April fears the dawning of her 11-year-old daughter's teen years more than most parents. The Colorado mom has worked to curb her child's violent temper since the girl was just three years old.
"She is better than she used to be," says April, who remembers when her daughter regularly threw plates of food, punched relatives' pets, and shouted curse words in violent temper tantrums. "But she still has outbreaks. It has been an active, ongoing process for her to master her anger." In the not-so-distant future, April worries that social and academic pressures will trigger more serious emotional outbursts.
The roots of violent and aggressive behavior can often be traced back many years. Many children with these kind of traits have a condition known as conduct disorder , which can begin in early childhood or during adolescence and is associated in some children with disorders, such as attention deficit hyperactivity disorder, depression, oppositional defiant disorder, and bipolar disorder.
Factors that may put youth at risk for conduct disorder include:
Certain factors increase a young person's risk of violent behavior, including:
Some strategies may be helpful in preventing violence before starts. These include:
Some studies have shown that early intervention programs can make a difference for children who show early signs of disruptive behavior. These studies found that disruptive boys who took part in a preventive intervention program for two years beginning in kindergarten had higher rates of high school graduation and lower rates of criminal behavior after 15 years.
There are some things you can do beginning when your child is young to help them prepare for the teen years. The American Academy of Child and Adolescent Psychiatry recommends taking these steps:
Communicate openly with your child. If you think something might be wrong, ask your child. Don't ignore problems hoping they will go away. If you need help talking to your child or teen, don't be ashamed to ask for help. Your child's doctor may be able to direct you to helpful resources.
Your teen may exhibit warning signs of emotional or social problems long before they actually participate in violent behavior. Teens with low self-esteem or family problems may also be more at-risk for self-destructive behavior like drug use. These warning signs could mean trouble for your teen:
Time and again, research on teen violence also cites the importance of children feeling connected—to home, to school, to friends, to family. Parents' influence can help.
For April, helping her daughter find ways to control her aggressive tendencies and keeping the lines of communication open have made family life much less stressful. "I believe my daughter will be okay," she says. "I believe that she will learn to master her temper and function as a productive adult."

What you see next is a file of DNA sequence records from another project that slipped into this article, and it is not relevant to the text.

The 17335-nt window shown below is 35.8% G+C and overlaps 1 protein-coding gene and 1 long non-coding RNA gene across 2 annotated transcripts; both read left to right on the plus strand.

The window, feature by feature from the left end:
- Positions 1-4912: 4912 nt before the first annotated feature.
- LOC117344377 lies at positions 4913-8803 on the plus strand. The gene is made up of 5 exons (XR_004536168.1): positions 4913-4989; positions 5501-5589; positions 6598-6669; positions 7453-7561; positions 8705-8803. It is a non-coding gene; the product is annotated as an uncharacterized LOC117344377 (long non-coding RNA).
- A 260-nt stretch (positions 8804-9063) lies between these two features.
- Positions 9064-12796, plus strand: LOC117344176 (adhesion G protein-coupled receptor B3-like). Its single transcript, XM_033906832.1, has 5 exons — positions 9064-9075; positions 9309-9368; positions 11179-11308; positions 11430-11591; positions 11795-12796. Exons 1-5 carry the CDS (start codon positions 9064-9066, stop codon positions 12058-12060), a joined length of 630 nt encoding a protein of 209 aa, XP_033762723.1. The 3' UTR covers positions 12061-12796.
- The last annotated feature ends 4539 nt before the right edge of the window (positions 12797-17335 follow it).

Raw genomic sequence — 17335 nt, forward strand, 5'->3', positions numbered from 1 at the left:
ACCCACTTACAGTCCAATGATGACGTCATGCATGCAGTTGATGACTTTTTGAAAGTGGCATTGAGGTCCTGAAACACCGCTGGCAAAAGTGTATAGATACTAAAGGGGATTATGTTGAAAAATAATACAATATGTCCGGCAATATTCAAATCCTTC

American Psychological Association
National School Safety Center
Canadian Mental Health Association
Canadian Psychiatric Association
Boisjoli R, Vitaro F, Lacourse E, Barker ED, Tremblay RE. Impact and clinical significance of a preventive intervention for disruptive boys: 15-year follow-up. Br J Psychiatry. 2007;191:415-419.
Conduct disorder. EBSCO DynaMed website. Available at: http://www.ebscohost.com/dynamed/. Updated April 3, 2012. Accessed August 23, 2012.
Mental health and teens: watch for danger signs. American Academy of Pediatrics Healthy Children.org website. Available at: http://www.healthychildren.org/English/ages-stages/teen/pages/Mental-Health-and-Teens-Watch-for-Danger-Signs.aspx. Updated July 2012. Accessed August 23, 2012.
Understanding your teen's emotional health. American Academy of Family Physicians Family Doctor.org website. Available at: http://familydoctor.org/familydoctor/en/teens/emotional-well-being/understanding-your-teenagers-emotional-health.html. Updated November 2010. Accessed August 23, 2012.
Understanding youth violence. Centers for Disease Control and Prevention website. Available at: http://www.cdc.gov/ViolencePrevention/pdf/YV-FactSheet-a.pdf. Published 2010. Accessed August 24, 2012.
Woolfenden SR, Williams K, Peat J. Family and parenting interventions in children and adolescents with conduct disorder and delinquency aged 10-17. Cochrane Database Syst Rev. 2001;CD003015.
Last reviewed August 2012 by Brian Randall, MD
Please be aware that this information is provided to supplement the care provided by your physician. It is neither intended nor implied to be a substitute for professional medical advice. CALL YOUR HEALTHCARE PROVIDER IMMEDIATELY IF YOU THINK YOU MAY HAVE A MEDICAL EMERGENCY. Always seek the advice of your physician or other qualified health provider prior to starting any new treatment or with any questions you may have regarding a medical condition.
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